Vonage Holdings has put one of its patent headaches behind it, announcing Monday a patent-licensing deal with Sprint Nextel worth $80 million and that the two companies have settled Sprint’s pending lawsuit.
On Sept. 25, a U.S. District Court jury in Kansas City, Kan., found that Vonage had infringed six Sprint patents covering voice-over-Internet-Protocol technology. Vonage previously had said it planned to appeal the decision.
According to Vonage, the $80 million patent-licensing agreement includes $35 million for past use of license, $40 million for a fully paid future license and $5 million in prepayment for services. Under the terms of the deal, Vonage will have access to Sprint’s VoIP patent portfolio of more than 100 patents covering different methods, components and systems that connect telephone calls between a regular telephone network and a packet-switched network such as the Internet.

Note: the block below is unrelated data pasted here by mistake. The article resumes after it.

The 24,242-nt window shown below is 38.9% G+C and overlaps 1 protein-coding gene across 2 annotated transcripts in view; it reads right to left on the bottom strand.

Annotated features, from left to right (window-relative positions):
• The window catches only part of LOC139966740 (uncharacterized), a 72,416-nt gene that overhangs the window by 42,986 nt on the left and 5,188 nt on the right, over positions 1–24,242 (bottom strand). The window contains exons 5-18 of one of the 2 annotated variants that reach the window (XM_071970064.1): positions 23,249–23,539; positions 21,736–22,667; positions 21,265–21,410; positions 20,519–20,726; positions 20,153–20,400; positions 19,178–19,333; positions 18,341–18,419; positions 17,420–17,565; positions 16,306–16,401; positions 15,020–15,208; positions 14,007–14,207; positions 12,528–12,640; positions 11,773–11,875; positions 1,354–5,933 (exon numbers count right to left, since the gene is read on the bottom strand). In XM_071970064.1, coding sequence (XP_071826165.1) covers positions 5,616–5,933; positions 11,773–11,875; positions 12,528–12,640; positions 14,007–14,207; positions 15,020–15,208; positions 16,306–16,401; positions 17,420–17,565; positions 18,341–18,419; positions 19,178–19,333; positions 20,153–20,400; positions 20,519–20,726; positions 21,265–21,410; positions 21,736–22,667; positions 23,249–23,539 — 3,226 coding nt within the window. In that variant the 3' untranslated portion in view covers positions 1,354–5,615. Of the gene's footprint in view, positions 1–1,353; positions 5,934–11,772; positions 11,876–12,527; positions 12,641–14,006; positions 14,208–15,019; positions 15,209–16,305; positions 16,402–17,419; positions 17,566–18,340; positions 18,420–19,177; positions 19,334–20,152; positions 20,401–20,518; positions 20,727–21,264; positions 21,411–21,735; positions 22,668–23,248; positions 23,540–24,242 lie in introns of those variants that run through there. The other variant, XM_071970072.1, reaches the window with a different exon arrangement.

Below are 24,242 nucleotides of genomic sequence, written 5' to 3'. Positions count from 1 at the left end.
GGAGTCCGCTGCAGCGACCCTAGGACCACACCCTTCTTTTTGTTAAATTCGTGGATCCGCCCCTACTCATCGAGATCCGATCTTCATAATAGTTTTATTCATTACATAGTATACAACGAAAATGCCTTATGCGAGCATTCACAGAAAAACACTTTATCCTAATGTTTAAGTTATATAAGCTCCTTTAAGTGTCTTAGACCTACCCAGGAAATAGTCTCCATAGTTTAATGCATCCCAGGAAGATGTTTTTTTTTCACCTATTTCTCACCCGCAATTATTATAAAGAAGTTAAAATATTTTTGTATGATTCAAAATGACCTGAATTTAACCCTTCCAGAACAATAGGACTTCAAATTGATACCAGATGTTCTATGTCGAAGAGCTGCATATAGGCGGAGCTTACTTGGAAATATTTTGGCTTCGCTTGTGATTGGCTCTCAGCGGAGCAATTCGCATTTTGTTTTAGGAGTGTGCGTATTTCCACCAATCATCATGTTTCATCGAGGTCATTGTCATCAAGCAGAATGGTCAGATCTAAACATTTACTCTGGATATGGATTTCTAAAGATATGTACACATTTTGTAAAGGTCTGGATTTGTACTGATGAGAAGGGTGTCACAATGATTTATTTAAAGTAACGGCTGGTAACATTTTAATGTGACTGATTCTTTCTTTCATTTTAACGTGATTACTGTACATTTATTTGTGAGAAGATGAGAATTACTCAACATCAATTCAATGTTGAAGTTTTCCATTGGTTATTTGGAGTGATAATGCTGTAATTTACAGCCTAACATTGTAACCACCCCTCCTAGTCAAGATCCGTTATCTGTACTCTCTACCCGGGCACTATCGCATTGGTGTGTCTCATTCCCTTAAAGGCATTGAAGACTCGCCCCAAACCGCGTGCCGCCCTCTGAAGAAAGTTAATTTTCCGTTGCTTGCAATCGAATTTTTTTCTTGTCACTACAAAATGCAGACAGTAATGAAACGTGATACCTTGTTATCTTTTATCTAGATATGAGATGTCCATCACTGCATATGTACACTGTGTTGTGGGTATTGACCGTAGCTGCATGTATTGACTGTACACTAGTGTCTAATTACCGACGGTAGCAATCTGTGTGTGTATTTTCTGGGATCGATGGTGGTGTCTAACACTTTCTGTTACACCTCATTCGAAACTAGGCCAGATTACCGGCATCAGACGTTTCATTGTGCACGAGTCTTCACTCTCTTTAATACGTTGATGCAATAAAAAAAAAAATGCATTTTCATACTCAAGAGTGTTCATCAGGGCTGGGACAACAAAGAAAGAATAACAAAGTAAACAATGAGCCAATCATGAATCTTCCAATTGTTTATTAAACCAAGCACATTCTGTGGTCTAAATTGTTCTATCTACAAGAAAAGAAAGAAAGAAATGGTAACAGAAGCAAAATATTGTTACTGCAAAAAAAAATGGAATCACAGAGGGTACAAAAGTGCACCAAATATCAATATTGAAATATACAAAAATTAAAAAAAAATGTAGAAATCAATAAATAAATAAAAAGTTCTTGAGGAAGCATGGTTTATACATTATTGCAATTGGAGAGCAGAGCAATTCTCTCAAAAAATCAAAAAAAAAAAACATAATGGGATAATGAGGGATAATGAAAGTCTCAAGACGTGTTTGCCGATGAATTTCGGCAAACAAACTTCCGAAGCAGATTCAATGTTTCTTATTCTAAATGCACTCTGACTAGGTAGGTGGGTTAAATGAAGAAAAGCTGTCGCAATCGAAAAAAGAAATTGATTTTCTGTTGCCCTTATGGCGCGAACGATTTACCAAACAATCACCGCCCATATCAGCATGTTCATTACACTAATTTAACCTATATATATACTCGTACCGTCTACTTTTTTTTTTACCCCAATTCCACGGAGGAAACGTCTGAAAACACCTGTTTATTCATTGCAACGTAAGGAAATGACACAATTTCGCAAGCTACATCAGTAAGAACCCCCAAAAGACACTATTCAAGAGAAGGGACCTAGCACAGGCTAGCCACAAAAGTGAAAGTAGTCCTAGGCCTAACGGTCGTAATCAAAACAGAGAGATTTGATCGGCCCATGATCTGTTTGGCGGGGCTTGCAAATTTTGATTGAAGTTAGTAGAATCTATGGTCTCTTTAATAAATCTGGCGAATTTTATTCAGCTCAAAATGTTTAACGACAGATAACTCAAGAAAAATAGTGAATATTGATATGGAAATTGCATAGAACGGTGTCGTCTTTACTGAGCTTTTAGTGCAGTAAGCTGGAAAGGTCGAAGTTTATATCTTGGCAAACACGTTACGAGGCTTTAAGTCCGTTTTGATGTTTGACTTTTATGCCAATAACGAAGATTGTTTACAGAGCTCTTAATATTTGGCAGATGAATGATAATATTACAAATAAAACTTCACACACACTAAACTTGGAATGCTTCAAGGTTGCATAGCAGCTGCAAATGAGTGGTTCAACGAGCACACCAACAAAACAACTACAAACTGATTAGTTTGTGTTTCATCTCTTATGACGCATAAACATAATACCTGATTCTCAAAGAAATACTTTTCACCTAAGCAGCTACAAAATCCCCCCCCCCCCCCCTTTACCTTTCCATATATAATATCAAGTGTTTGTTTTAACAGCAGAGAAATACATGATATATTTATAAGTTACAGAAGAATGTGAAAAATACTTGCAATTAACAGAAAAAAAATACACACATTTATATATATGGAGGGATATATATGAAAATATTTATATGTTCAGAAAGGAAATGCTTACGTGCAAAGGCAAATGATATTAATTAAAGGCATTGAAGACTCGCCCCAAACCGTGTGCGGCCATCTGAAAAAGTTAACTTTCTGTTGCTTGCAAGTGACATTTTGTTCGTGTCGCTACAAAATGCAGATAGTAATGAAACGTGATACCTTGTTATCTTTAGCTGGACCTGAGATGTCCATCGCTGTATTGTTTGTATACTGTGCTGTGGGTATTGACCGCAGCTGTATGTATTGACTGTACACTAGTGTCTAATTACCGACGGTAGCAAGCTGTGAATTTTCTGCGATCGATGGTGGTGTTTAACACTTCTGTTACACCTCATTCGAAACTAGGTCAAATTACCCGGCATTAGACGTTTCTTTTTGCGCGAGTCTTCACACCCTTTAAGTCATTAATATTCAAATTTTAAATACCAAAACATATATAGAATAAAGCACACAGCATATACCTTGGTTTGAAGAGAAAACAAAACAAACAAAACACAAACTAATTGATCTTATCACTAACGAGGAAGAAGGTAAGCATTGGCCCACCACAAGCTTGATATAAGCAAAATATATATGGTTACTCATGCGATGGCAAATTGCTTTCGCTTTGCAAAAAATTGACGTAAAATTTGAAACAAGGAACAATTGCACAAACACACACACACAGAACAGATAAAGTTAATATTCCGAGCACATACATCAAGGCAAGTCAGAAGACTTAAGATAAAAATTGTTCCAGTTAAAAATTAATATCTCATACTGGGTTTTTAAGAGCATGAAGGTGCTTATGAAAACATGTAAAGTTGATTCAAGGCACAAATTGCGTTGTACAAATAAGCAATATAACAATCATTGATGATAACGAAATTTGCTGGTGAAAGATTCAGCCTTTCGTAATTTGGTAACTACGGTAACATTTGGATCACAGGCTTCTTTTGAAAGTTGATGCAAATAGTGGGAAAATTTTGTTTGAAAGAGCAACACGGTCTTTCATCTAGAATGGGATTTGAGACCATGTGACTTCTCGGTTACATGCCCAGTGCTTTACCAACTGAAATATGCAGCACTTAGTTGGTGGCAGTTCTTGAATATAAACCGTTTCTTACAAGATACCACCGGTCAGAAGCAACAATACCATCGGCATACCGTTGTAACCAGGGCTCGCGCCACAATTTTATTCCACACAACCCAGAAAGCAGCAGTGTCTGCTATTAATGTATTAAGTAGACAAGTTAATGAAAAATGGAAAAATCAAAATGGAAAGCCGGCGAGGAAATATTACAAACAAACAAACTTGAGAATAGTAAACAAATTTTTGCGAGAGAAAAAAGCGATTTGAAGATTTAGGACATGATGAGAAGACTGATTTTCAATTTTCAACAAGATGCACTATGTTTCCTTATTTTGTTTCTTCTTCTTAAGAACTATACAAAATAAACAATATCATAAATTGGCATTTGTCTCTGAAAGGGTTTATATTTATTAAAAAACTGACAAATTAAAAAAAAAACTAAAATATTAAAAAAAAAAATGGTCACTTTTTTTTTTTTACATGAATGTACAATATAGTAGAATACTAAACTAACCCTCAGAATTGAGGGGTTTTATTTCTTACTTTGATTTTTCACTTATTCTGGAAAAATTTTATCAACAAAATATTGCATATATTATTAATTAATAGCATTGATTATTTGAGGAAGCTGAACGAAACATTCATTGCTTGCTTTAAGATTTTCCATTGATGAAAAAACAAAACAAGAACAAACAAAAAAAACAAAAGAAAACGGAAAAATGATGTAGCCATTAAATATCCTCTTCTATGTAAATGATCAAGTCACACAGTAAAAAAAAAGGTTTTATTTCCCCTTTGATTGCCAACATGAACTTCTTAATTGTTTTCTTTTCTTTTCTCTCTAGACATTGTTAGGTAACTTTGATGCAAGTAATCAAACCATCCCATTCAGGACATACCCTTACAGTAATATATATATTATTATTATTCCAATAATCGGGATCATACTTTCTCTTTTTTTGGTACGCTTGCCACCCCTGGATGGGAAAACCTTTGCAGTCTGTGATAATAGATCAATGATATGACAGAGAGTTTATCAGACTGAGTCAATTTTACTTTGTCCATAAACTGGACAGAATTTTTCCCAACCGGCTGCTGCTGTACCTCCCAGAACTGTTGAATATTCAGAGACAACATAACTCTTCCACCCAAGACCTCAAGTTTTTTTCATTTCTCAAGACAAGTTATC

“We view this settlement and licensing agreement as a validation of the strength and breadth of our patent portfolio,” Sprint vice president of intellectual property Harley Ball said, in a prepared statement.
Vonage general counsel Sharon O'Leary said, in a statement, “We are pleased to resolve our dispute with Sprint and enter into a productive future relationship. We believe this deal is good news for Vonage, our customers and our shareholders. It allows us to put this litigation behind us and continue to focus on our core business by removing the uncertainty of legal reviews and long term court action.”
In a separate patent suit filed by Verizon Communications against Vonage, a federal appeals court last month denied Vonage’s appeal of a lower-court judge’s ruling that it infringed two of Verizon’s VoIP-related patents. The U.S. Court of Appeals for the Federal Circuit reversed the judge’s ruling on a third patent and sent the case back to the lower court to decide damages.